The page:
Robbins v. CW Myers Trading Post, Inc.

Annotate this Case

111 S.E.2d 884 (1960)

251 N.C. 663

J. G. ROBBINS and wife, Faith P. Robbins, v. C. W. MYERS TRADING POST, INC.

No. 395.

Supreme Court of North Carolina.

January 14, 1960.

*886 Leake & Phillips and W. Z. Wood, Winston-Salem, for plaintiffs.

Craige, Parker, Brawley, Lucas & Hendrix, Winston-Salem, for defendant.

MOORE, Justice.

Witness A. E. Gentry, an experienced building contractor, testifying for plaintiffs, gave as his opinion that the value of the building on the date possession was delivered to plaintiffs was from $7,500 to $8,000. Over objection of defendant he testified it would have been worth from $9,000 to $9,500 had it been constructed according to contract. On cross-examination he stated: "I don't know a thing about the Endsley house, I never have seen it." Defendant moved to strike Gentry's testimony concerning value. The court overruled the motion to strike. This was error.

The contract provides that the building "shall be exactly like house built on Endsley Ave. house #13" (with minor exceptions) and shall be constructed of "the same kind of material used in Endsley Ave. house #13." These are the plans and specifications. Plaintiffs offered no evidence whatsoever as to the plan of or materials used in the Endsley Avenue house. The witness Gentry never saw it and was not qualified to testify what the value of the building would have been if constructed "exactly like" and of the "same kind of material" as the Endsley Avenue house. A witness is not competent to testify to a fact beyond his personal knowledge or to base an opinion upon facts of which he has no knowledge. Rankin v. Helms, 244 N.C. 532, 540, 94 S.E.2d 651; Warren v. Pilot Life Insurance Co., 215 N.C. 402, 404-405, 2 S.E.2d 17; Harrison v. North Carolina Railroad Co., 194 N.C. 656, 660, 140 S.E. 598.

Defendant insists that its motion for nonsuit should have been allowed since there was no competent evidence on the part of plaintiffs as to the extent, if any, of their damages and no evidence upon which the jury could have based an award of damages. Plaintiffs' evidence makes out a prima facie case of breach of contract with respect to the quality of workmanship. "Where plaintiff proves breach of contract he is entitled at least to nominal damages." Sineath v. Katzis, 218 N.C. 740, 756, 12 S.E.2d 671, 681. See also Tillis v. Calvine Cotton Mills, Inc., N.C., 111 *887 S.E.2d 606. The court correctly overruled the motion to nonsuit.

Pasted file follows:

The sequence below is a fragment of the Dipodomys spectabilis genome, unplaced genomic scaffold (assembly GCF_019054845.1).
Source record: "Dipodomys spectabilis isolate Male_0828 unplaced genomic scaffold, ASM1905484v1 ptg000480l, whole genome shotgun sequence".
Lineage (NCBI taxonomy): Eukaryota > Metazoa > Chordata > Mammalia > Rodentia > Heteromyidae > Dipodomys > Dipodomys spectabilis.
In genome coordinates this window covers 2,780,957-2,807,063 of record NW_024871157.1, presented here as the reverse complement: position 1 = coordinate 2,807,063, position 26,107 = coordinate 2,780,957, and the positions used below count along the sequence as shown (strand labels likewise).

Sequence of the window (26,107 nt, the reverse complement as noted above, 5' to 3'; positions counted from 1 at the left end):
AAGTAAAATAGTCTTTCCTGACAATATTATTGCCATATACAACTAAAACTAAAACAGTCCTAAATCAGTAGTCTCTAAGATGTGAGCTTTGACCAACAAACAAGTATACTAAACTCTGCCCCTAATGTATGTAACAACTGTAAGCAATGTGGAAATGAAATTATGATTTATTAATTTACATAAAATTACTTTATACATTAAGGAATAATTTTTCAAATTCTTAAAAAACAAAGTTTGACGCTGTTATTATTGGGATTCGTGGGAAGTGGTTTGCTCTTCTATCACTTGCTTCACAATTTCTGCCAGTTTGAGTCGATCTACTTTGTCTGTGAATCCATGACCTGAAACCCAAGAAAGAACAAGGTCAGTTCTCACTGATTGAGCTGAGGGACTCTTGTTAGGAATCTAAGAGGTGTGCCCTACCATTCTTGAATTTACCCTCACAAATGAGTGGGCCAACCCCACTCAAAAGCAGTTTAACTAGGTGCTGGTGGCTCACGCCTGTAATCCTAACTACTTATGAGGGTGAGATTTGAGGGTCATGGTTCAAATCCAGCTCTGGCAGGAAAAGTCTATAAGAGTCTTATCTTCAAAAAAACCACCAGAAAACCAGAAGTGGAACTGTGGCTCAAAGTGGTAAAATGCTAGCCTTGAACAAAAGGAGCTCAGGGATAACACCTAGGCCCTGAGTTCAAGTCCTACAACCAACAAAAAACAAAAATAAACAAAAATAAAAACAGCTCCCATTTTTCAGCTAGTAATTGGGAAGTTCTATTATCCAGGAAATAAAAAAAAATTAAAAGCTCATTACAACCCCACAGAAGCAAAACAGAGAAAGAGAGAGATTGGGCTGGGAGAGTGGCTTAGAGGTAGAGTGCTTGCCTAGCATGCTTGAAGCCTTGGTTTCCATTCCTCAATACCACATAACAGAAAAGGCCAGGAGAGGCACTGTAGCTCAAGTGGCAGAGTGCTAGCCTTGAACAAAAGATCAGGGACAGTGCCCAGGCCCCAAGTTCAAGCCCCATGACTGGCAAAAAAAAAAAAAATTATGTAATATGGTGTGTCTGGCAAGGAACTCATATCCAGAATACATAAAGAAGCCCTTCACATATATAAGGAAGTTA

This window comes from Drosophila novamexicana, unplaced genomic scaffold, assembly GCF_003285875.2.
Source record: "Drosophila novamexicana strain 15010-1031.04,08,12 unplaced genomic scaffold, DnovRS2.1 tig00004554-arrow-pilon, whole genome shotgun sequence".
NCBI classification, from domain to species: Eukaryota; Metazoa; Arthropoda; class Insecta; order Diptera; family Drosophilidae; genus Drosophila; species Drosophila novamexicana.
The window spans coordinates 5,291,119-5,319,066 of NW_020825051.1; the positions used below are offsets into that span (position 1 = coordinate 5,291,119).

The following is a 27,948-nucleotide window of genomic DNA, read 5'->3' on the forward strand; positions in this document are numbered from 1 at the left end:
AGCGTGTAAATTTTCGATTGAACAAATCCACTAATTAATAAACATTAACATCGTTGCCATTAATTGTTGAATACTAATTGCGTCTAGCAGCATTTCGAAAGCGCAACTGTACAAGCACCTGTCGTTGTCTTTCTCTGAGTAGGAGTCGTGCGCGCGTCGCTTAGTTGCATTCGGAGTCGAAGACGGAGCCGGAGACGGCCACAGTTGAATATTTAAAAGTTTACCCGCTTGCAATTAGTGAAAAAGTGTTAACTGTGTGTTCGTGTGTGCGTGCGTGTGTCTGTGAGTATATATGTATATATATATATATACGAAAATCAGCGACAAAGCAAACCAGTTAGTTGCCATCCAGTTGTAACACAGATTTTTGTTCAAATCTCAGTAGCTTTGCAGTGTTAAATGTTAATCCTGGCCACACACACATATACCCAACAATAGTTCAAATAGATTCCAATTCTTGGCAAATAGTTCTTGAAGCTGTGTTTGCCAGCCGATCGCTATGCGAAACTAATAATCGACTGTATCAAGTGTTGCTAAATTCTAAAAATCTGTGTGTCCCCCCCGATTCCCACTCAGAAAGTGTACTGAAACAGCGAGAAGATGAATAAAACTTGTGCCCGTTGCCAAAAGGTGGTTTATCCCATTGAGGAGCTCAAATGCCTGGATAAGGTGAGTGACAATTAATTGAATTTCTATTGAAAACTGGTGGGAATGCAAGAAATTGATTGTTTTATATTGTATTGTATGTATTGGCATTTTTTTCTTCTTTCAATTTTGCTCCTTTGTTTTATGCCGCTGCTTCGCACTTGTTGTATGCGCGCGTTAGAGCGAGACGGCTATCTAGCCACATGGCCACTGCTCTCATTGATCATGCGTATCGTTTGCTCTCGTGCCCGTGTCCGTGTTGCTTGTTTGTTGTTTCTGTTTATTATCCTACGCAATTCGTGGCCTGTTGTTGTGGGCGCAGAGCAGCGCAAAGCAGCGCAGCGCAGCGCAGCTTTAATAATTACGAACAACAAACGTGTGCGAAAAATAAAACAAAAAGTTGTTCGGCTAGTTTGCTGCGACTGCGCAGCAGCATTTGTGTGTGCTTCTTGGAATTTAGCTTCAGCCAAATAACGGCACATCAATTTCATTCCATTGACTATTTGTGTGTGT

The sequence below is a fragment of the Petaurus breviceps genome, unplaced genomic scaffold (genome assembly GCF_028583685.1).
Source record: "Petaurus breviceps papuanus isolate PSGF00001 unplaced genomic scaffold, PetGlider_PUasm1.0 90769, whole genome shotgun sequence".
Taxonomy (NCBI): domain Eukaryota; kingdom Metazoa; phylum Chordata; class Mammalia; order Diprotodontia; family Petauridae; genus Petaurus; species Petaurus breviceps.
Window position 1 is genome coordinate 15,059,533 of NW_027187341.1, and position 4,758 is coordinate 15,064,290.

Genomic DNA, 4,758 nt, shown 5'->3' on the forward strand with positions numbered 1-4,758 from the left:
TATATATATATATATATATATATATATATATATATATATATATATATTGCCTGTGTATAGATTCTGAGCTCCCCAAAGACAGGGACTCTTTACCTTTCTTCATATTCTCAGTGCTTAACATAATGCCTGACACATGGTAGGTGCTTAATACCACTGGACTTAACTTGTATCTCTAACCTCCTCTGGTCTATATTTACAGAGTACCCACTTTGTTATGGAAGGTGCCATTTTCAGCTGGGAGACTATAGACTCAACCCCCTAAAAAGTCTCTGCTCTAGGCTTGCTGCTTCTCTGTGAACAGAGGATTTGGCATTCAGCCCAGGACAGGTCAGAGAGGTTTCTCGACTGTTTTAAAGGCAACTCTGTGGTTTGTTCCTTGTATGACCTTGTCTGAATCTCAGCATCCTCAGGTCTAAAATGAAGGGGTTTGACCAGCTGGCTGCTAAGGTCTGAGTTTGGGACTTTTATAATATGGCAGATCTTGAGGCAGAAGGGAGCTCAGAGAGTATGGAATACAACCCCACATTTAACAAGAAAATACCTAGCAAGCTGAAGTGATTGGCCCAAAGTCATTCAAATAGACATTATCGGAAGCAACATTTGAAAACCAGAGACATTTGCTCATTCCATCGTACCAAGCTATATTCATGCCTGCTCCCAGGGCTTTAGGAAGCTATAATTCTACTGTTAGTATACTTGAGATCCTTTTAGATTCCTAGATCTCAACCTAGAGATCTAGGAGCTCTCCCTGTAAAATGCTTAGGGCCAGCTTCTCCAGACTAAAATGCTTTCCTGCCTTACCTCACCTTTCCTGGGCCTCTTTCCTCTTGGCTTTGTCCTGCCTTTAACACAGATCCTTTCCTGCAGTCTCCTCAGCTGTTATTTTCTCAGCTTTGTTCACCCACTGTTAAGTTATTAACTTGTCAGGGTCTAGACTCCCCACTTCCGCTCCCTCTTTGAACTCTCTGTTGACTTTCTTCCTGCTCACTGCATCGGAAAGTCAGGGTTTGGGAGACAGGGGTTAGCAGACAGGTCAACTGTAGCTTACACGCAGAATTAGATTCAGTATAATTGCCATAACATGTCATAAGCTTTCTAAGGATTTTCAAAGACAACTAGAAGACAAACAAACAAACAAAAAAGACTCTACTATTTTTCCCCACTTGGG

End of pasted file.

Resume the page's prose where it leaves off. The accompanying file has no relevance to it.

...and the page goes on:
"The fundamental principle which underlies the decisions regarding the measure of damages for defects or omissions in the performance of a building or construction contract is that a party is entitled to have what he contracts for or its equivalent. What the equivalent is depends upon the circumstances of the case. In a majority of jurisdictions, where the defects are such that they may be remedied without the destruction of any substantial part of the benefit which the owner's property has received by reason of the contractor's work, the equivalent to which the owner is entitled is the cost of making the work conform to the contract. But where, in order to conform the work to the contract requirements, a substantial part of what has been done must be undone, and the contractor has acted in good faith, or the owner has taken possession, the latter is not permitted to recover the cost of making the change, but may recover the difference in value." 9 Am.Jur., Building and Construction Contracts, sec. 152, p. 89; Twitty v. McGuire, 7 N.C. 501, 504. The difference referred to is the difference between the value of the house contracted for and the value of the house builtthe values to be determined as of the date of tender or delivery of possession to the owner.

Since there must be a new trial the following observations are in order. Defendant's evidence tends to show that such defects as do exist may be readily remedied without substantial destruction of any part of the building. Should the jury accept this view, the measure of damages is the cost of labor and material to make the building conform to the contract. Moss v. Best Knitting Mills, 190 N.C. 644, 649, 130 S.E. 635. Plaintiffs' evidence tends to show that in order to remedy deficiencies a substantial part of what has been done must be undone. If the jury accepts plaintiffs' theory of the case, the measure of damages is the "difference in value" rule stated above.

New trial.

HIGGINS, J., took no part in the consideration or decision of this case.

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